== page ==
After having narrowly escaped the domestic challenges posed by the popular mobilisation that late last year followed the death in custody of Mahsa Amini, resulting in widespread protests around the country that threatened the stability of its conservative regime, Iran looks increasingly more active on the global stage. Its foreign policy objectives include a tentative rapprochement with its long-term rival Saudi Arabia, which has been brokered early this year by China and bring the promise of an end to the Middle East Cold War that in the past decade has made civil conflicts intractable, from Syria to Yemen. Nevertheless, the ambitions of the leadership in Teheran are not limited to the wider region, but span across different continents, where Iran has been trying to make forays.
After a brief visit in June to Latin America (where he landed in Cuba, Nicaragua and Venezuela), on the 11th of July the Iranian President Ibrahim Raisi started a diplomatic tour in East Africa. Pursuing a charm offensive in a Global South that likes to look at itself as increasingly remote from and disinterred to the East-West confrontation, Raisi found a receptive audience in Kenya, Uganda and Zimbabwe. The main goal of the visit was certainly to boost bilateral investments and trade, particularly in Kenya, where plans to set up a manufacturing plant for Iranian vehicles in Mombasa have been laid out. Several economic agreements were also signed in Zimbabwe, which (like Iran) is under US sanctions for undemocratic practices, human rights abuses and economic mismanagement that go back to the era of President Robert Mugabe.
His successor, Emerson Mnangawa, certainly shares Teheran’s contempt of the West that also goes well with his Ugandan counterpart Yoweri Museweni, frequently criticised for stifling opposition and suppressing civil rights. Considering these commonalities, it is clear how, beyond offering an end to Iran’s international isolation, Africa also provides Teheran with an anti-colonial platform from where to castigate the West, while also offering some breathing room for an economy atrophied by years of severe economic sanctions. An unmissable opportunity that also help explain Iran’s recent openings to Egypt and Morocco, with whom Teheran is now ready to turn the page after years of diplomatic misunderstandings and severed ties.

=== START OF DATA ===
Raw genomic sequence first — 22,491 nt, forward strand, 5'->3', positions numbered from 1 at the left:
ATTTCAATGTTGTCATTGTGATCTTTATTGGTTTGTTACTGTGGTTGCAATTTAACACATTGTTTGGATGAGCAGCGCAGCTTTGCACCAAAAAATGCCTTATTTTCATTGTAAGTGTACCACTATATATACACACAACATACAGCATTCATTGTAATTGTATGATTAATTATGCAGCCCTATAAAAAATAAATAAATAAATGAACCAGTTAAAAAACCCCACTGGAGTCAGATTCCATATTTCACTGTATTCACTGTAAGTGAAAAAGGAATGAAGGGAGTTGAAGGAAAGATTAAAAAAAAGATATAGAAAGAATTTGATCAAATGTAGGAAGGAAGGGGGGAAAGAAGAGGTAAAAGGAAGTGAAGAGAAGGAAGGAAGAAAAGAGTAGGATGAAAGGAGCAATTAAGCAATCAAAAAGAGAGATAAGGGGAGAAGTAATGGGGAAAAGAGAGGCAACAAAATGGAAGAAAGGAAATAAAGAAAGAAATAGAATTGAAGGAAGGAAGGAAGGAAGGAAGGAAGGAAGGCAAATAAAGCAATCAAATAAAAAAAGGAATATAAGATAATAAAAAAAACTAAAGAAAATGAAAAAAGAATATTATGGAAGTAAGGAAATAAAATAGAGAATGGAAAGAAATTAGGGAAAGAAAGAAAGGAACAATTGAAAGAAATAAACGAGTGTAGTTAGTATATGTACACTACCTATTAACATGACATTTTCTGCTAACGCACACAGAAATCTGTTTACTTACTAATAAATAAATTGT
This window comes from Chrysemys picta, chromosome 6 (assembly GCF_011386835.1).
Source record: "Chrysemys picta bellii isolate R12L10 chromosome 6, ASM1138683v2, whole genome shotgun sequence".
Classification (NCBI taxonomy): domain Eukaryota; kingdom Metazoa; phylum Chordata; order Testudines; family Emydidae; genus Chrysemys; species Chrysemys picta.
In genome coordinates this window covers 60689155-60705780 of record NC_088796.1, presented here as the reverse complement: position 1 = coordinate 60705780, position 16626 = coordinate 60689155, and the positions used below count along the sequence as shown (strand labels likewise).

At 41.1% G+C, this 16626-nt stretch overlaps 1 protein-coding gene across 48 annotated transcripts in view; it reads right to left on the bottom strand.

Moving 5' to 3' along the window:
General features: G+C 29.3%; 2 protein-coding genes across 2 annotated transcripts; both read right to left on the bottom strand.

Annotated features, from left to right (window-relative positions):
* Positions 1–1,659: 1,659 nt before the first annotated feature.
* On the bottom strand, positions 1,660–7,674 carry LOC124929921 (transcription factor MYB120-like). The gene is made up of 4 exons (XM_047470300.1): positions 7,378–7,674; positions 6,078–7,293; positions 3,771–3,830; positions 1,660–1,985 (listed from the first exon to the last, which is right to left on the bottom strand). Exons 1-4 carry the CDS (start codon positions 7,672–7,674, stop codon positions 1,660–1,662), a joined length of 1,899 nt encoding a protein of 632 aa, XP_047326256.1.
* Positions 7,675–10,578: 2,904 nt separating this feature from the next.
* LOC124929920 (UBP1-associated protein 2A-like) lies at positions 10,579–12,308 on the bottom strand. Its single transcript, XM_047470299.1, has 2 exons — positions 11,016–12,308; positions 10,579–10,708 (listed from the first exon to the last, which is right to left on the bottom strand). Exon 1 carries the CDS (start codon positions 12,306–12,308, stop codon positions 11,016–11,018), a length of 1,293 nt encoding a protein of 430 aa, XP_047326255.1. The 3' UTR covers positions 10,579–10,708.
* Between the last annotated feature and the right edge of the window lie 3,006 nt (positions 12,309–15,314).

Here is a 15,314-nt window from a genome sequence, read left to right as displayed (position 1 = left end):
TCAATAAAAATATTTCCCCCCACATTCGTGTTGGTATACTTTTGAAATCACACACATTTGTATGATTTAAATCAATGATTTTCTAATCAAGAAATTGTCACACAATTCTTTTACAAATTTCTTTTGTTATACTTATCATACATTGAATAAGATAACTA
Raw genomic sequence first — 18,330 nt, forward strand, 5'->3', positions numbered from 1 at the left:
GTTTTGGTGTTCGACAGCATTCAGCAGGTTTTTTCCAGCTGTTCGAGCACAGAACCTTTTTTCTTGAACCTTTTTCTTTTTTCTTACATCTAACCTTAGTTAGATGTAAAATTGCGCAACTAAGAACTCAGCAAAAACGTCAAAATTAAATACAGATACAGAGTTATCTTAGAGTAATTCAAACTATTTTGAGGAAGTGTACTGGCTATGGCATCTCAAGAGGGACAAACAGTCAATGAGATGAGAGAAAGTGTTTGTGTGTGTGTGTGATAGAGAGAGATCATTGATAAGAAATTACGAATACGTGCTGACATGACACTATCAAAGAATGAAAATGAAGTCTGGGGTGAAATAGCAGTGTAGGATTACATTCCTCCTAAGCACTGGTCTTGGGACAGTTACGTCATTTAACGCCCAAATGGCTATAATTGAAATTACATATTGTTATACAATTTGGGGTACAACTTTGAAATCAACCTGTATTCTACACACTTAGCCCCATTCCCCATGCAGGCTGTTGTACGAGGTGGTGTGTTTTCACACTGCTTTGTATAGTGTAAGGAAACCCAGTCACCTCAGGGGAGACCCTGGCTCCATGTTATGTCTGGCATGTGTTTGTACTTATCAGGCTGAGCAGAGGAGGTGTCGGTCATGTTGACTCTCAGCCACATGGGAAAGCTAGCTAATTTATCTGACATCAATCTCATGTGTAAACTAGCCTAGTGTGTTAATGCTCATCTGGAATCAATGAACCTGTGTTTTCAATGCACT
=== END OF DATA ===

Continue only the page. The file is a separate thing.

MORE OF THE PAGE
The international conjuncture seems perfectly ripe for Raisi’s activism in a continent where different global actors and rising powers have been already engaged in a new scramble for Africa that adds up to existing geopolitical tensions. Furthermore, Iran’s inroads are occurring at the same time when competitive collaboration is already causing a rift between Saudi Arabia and the UAE, showing visible cracks in Sudan (where the two Gulf powers have now diverging agendas in the civil war that has been ravaging the country since April). Driven by the increasing animosity between the two ambitious leaderships, the Saudi-UAE estrangement could offer an unexpected chance for Iran to gain a foothold in a continent that looks increasingly crucial for the global balance of power.
Associate Fellow for the Conflict, Security and Development Programme at the IISS and Maghreb Analyst for the NATO Defense College Foundation, he regularly publishes on issues such as political developments, security and terrorism in the North Africa region